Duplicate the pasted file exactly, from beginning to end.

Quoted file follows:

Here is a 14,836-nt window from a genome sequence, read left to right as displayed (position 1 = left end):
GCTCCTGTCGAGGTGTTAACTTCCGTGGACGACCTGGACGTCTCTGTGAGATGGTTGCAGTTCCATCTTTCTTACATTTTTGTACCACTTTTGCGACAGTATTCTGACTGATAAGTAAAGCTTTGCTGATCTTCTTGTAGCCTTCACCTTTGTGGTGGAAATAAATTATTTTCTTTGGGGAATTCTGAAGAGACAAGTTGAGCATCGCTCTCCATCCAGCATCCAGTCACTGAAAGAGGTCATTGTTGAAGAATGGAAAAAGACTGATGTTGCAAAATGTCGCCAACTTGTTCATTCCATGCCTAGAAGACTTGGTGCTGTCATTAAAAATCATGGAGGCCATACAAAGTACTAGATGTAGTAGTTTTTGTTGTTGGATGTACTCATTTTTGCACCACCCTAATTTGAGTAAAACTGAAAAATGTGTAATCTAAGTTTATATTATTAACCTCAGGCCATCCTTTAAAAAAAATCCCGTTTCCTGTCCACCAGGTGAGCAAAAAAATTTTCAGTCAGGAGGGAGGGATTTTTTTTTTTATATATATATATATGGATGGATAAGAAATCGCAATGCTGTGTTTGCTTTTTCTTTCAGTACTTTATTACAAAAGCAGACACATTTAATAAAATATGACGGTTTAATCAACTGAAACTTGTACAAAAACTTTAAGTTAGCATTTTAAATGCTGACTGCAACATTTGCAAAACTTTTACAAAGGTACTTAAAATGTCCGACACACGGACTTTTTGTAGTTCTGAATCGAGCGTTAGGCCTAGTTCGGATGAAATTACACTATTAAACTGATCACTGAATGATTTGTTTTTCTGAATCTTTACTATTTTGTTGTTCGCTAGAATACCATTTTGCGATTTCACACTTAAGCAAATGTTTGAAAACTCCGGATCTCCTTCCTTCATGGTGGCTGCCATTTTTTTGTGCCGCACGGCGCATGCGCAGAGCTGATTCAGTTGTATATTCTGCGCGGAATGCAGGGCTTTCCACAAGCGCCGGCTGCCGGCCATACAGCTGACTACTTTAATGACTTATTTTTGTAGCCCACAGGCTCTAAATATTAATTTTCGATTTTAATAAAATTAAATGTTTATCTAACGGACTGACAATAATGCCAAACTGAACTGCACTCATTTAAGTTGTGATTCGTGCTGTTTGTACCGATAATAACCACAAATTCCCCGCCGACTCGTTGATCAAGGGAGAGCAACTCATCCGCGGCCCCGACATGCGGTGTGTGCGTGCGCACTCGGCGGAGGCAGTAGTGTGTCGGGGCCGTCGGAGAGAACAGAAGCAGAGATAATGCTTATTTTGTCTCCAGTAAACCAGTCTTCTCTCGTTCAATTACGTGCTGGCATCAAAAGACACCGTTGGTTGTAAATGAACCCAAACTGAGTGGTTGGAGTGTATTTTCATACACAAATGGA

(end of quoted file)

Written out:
Here is a 14,836-nt window from a genome sequence, read left to right as displayed (position 1 = left end):
GCTCCTGTCGAGGTGTTAACTTCCGTGGACGACCTGGACGTCTCTGTGAGATGGTTGCAGTTCCATCTTTCTTACATTTTTGTACCACTTTTGCGACAGTATTCTGACTGATAAGTAAAGCTTTGCTGATCTTCTTGTAGCCTTCACCTTTGTGGTGGAAATAAATTATTTTCTTTGGGGAATTCTGAAGAGACAAGTTGAGCATCGCTCTCCATCCAGCATCCAGTCACTGAAAGAGGTCATTGTTGAAGAATGGAAAAAGACTGATGTTGCAAAATGTCGCCAACTTGTTCATTCCATGCCTAGAAGACTTGGTGCTGTCATTAAAAATCATGGAGGCCATACAAAGTACTAGATGTAGTAGTTTTTGTTGTTGGATGTACTCATTTTTGCACCACCCTAATTTGAGTAAAACTGAAAAATGTGTAATCTAAGTTTATATTATTAACCTCAGGCCATCCTTTAAAAAAAATCCCGTTTCCTGTCCACCAGGTGAGCAAAAAAATTTTCAGTCAGGAGGGAGGGATTTTTTTTTTTATATATATATATATGGATGGATAAGAAATCGCAATGCTGTGTTTGCTTTTTCTTTCAGTACTTTATTACAAAAGCAGACACATTTAATAAAATATGACGGTTTAATCAACTGAAACTTGTACAAAAACTTTAAGTTAGCATTTTAAATGCTGACTGCAACATTTGCAAAACTTTTACAAAGGTACTTAAAATGTCCGACACACGGACTTTTTGTAGTTCTGAATCGAGCGTTAGGCCTAGTTCGGATGAAATTACACTATTAAACTGATCACTGAATGATTTGTTTTTCTGAATCTTTACTATTTTGTTGTTCGCTAGAATACCATTTTGCGATTTCACACTTAAGCAAATGTTTGAAAACTCCGGATCTCCTTCCTTCATGGTGGCTGCCATTTTTTTGTGCCGCACGGCGCATGCGCAGAGCTGATTCAGTTGTATATTCTGCGCGGAATGCAGGGCTTTCCACAAGCGCCGGCTGCCGGCCATACAGCTGACTACTTTAATGACTTATTTTTGTAGCCCACAGGCTCTAAATATTAATTTTCGATTTTAATAAAATTAAATGTTTATCTAACGGACTGACAATAATGCCAAACTGAACTGCACTCATTTAAGTTGTGATTCGTGCTGTTTGTACCGATAATAACCACAAATTCCCCGCCGACTCGTTGATCAAGGGAGAGCAACTCATCCGCGGCCCCGACATGCGGTGTGTGCGTGCGCACTCGGCGGAGGCAGTAGTGTGTCGGGGCCGTCGGAGAGAACAGAAGCAGAGATAATGCTTATTTTGTCTCCAGTAAACCAGTCTTCTCTCGTTCAATTACGTGCTGGCATCAAAAGACACCGTTGGTTGTAAATGAACCCAAACTGAGTGGTTGGAGTGTATTTTCATACACAAATGGA